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Genealogy Articles - In the News

 

July 08

 

Parish Records Collection project launched at Findmypast.com

Findmypast.com - One of the top Online Genealogy sites around are working on an exclusive Parish Records Collection in an ongoing project to collate records of baptisms, marriages, burials and related records registered across England and Wales within a single online database. This unique record set has been made available on findmypast.com in association with the Federation of Family History Societies (FFHS) member societies and other organisations and contributors.

Millions of parish records online - from 1538 onwards - Family history societies – sources of the findmypast.com parish records

The parish records were transcribed and indexed mainly by family history societies, although a few dedicated individuals have also contributed data. These records come from different types of sources: parish registers, bishop’s transcripts (the copies of the original registers made each year for the bishop of the diocese in which they are situated), earlier transcripts or printed registers.

Please note that these records are a mix of both indexes and transcriptions, and therefore vary in depth of content. Indexes are primarily used to help locate a parish record, but they do still contain detail useful to the family historian. Our transcriptions, on the other hand, show every detail found within the parish register and are often a goldmine of genealogical information. The results you are presented with will not contain images of the original parish record.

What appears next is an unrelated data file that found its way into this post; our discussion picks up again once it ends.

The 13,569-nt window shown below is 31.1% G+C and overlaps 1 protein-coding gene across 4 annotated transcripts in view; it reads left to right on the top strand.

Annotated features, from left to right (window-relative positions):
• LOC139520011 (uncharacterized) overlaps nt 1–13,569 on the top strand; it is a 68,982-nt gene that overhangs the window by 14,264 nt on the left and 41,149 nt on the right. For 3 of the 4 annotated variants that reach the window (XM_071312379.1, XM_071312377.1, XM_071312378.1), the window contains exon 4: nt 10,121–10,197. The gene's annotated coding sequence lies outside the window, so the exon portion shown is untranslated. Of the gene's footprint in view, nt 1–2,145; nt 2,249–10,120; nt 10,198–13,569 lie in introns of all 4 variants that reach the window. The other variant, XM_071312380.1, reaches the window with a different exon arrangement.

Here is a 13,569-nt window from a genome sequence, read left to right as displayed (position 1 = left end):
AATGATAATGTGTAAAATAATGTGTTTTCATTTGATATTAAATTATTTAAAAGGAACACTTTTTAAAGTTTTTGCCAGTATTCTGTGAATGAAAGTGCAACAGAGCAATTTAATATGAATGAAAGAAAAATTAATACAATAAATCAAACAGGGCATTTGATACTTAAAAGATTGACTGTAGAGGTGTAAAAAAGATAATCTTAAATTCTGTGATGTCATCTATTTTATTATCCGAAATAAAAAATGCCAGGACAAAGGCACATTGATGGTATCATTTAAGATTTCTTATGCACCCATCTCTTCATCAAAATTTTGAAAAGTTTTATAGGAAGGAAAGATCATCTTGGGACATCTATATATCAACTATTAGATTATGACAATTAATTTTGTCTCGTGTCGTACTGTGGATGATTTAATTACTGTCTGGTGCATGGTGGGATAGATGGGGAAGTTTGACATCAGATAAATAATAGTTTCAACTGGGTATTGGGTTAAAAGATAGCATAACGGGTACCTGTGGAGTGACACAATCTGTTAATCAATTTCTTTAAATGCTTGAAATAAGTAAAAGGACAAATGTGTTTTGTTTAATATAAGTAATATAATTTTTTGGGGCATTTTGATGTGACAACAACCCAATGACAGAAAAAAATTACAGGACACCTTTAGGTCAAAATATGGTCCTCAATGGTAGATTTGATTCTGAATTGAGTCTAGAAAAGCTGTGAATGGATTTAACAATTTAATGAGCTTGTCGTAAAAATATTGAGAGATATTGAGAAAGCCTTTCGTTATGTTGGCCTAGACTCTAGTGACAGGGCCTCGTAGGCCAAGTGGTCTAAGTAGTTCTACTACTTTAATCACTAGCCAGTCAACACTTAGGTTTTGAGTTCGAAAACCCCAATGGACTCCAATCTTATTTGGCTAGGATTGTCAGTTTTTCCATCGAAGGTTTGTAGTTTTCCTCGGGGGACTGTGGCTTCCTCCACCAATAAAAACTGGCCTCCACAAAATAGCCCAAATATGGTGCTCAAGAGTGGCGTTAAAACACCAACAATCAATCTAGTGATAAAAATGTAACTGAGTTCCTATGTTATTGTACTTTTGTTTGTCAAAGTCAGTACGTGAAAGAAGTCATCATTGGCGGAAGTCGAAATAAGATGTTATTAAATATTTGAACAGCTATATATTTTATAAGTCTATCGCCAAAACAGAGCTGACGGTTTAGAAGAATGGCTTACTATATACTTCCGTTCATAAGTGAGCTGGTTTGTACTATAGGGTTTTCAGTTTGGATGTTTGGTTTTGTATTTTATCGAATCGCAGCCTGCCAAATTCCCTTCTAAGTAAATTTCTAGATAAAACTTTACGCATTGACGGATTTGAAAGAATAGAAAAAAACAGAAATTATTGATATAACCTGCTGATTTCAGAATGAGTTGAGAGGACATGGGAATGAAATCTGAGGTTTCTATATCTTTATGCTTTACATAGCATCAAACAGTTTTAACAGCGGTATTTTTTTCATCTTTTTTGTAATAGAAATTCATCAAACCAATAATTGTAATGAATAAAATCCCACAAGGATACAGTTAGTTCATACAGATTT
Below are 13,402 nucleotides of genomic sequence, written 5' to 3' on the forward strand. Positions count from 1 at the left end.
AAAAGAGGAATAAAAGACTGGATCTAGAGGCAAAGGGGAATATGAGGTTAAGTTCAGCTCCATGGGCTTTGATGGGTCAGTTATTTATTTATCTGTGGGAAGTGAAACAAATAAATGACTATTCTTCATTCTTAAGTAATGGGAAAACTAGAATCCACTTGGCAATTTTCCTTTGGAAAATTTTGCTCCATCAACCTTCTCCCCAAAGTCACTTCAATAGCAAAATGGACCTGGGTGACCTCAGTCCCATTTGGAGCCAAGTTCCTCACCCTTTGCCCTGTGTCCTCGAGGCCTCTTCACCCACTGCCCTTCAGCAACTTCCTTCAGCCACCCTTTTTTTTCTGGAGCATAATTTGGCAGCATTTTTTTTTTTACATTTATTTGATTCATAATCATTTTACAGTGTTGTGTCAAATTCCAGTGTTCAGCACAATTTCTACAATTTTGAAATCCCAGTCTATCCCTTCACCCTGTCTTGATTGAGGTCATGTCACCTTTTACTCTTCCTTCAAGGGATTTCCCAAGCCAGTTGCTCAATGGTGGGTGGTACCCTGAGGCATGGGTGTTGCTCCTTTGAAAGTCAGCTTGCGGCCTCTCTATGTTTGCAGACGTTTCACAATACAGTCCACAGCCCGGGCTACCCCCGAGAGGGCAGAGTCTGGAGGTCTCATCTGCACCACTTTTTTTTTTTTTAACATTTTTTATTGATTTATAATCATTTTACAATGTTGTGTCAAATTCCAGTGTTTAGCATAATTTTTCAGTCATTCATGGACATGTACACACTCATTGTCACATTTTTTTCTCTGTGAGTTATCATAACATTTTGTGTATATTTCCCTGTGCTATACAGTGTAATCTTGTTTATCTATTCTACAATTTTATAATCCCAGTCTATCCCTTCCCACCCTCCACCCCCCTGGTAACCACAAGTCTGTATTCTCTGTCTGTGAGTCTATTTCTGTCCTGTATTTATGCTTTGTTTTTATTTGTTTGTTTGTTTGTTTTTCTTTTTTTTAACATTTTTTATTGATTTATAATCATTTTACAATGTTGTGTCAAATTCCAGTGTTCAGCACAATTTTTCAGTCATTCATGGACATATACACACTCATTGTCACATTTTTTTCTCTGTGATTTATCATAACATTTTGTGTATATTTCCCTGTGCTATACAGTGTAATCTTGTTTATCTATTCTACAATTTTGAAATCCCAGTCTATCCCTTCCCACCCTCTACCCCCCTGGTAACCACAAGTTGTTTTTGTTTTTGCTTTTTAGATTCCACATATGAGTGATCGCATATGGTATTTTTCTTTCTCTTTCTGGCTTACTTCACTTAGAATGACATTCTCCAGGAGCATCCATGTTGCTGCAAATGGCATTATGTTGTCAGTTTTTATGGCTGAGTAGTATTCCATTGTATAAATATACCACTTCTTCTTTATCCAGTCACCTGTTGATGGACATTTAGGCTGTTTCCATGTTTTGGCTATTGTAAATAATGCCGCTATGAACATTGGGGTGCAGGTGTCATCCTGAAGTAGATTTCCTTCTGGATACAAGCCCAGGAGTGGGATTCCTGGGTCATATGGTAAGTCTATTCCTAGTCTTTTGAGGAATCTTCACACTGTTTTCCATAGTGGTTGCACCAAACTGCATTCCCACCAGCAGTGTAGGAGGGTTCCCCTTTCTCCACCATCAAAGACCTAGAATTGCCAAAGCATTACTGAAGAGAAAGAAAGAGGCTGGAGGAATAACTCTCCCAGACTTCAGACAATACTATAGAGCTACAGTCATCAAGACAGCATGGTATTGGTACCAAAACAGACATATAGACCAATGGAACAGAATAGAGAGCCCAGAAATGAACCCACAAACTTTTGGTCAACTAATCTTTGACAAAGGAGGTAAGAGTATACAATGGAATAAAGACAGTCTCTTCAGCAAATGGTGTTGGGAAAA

You can contact the society or group that extracted the information for further details - some may charge a small fee for research. Details of the contributing society are found on the results page.

Read more about the FFHS

View pages on the contributing family history societies here.

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Gaze of the gods, The Hindu, Online edition of India's National Newspaper, SUDHA MAHALINGAM

You might have seen them in a thousand pictures but the temples of Abu Simbel still overwhelm you when you come face to face with their majesty.

“My name is Mohammed Atta and I will be driving you to Abu Simbel today,” says the portly young man who comes to receive us at Aswan railway station. We pile on to a comfortable van and head to our hotel in the far corner of the town. The river front is cluttered with cruise boats and feluccas.

Aswan is a neatly laid out town, the southern-most in Egypt. It was once at the crossroads of the silk route and is now the gateway to Nubian Africa, as distinct from Arab Africa. The town boasts a Moorish-style heritage hotel called the Old Cataract where Agatha Christie stayed and where one of her books — Death on the Nile — was partially filmed. The town is peppered with “Papyrus Institutes” and “Perfumeries” and your guide can be extremely persuasive in leading you to this lair. Should you be foolish enough to wander into any of these establishments, you have indeed crossed the Rubicon! From hither, it is a point of no return. Even before you realise what’s happening, you’re shepherded into a garishly designed lobby and surrounded by a posse extremely aggressive salesmen. A lurid red liquid in an equally lurid glass — which you later find out, is an unpalatable drink made out of dried hibiscus flower — is thrust into your hands. The manager, dressed like a bouncer at a disco, soon materialises and with his practiced eye, swoops down on the “boss” of the group — one who can make purchase decisions and loosen purse strings. In fact, everyone in Egypt, from tongawallah to souvenir salesmen, seems to have the uncanny knack of accurately identifying the “boss”. Read More

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